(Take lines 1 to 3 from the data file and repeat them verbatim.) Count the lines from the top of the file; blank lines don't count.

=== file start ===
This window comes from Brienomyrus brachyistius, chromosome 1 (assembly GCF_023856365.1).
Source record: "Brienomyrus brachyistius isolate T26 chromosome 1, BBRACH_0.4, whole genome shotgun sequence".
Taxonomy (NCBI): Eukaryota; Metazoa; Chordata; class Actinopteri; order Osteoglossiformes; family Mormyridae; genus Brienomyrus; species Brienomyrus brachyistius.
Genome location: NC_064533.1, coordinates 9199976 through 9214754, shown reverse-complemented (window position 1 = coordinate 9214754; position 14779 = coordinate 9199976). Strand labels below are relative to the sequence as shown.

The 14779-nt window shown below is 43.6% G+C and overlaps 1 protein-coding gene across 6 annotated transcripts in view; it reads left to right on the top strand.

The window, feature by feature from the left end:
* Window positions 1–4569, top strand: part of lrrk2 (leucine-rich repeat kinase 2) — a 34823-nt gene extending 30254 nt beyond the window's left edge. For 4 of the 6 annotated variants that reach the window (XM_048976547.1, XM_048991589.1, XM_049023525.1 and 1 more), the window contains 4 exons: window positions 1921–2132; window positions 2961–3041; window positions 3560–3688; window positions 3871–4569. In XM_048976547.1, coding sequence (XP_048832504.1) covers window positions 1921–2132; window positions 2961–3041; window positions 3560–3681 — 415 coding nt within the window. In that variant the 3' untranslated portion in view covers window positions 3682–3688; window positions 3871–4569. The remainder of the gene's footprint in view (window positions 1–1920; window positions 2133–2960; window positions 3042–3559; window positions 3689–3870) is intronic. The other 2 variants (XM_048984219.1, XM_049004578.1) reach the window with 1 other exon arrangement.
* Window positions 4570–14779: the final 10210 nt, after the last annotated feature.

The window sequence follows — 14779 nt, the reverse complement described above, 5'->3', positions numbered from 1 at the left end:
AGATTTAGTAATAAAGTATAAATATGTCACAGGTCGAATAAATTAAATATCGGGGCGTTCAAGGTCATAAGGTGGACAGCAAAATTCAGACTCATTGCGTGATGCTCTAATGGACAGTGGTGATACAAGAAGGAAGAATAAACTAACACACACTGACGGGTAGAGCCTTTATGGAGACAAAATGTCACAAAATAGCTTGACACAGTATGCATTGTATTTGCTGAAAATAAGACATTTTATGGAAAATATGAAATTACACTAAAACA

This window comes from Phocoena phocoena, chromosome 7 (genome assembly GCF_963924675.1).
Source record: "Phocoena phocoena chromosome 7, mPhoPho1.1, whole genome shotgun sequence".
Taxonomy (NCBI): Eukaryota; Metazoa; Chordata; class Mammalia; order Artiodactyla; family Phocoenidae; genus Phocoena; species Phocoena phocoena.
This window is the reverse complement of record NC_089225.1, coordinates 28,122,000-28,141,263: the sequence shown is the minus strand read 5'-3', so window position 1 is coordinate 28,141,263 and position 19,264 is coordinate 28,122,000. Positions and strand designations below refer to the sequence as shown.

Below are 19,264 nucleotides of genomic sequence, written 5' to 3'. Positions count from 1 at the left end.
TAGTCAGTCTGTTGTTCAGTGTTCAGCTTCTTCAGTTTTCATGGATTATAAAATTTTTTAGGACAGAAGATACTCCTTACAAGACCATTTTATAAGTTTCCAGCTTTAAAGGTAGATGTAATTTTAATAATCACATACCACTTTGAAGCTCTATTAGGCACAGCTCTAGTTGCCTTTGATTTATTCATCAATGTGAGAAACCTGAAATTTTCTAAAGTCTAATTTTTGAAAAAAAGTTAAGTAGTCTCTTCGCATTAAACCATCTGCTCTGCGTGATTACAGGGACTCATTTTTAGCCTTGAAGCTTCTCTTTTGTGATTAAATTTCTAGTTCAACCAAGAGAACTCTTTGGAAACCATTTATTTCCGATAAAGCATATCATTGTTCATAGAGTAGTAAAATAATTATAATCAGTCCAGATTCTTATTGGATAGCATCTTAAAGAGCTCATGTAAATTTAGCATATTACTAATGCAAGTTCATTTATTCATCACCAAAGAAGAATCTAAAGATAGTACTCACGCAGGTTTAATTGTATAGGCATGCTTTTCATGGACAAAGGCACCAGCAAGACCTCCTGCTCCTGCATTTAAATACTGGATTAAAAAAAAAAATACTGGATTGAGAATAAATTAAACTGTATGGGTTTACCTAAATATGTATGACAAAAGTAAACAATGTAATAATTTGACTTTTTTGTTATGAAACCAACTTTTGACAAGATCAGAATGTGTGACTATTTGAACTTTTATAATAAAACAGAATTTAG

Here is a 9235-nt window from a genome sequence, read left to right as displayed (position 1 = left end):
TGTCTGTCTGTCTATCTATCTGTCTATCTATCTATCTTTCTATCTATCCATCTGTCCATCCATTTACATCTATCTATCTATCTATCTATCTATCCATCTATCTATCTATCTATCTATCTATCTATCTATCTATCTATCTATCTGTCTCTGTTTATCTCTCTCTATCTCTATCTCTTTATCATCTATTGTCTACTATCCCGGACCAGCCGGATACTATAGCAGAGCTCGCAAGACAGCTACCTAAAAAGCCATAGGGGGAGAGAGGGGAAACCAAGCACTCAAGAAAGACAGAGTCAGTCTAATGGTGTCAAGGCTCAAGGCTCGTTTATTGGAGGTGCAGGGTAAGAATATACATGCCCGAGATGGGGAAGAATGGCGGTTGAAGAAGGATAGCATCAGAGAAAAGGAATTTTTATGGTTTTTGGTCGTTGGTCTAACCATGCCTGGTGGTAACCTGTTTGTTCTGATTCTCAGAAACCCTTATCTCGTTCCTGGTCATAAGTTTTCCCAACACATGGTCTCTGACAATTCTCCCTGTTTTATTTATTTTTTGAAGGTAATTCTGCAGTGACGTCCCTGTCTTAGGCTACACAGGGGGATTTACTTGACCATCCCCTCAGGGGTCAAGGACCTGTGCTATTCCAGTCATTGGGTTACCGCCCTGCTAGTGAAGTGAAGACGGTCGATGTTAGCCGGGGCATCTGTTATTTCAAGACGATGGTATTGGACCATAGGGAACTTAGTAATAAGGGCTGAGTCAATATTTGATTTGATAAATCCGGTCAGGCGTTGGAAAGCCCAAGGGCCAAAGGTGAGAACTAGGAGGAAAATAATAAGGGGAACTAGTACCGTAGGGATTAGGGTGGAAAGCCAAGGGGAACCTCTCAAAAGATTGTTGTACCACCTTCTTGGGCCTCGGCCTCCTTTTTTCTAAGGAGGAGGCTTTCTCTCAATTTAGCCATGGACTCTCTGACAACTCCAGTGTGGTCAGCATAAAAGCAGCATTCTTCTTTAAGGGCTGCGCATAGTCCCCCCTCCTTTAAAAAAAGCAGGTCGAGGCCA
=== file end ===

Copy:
This window comes from Brienomyrus brachyistius, chromosome 1 (assembly GCF_023856365.1).
Source record: "Brienomyrus brachyistius isolate T26 chromosome 1, BBRACH_0.4, whole genome shotgun sequence".
Taxonomy (NCBI): Eukaryota; Metazoa; Chordata; class Actinopteri; order Osteoglossiformes; family Mormyridae; genus Brienomyrus; species Brienomyrus brachyistius.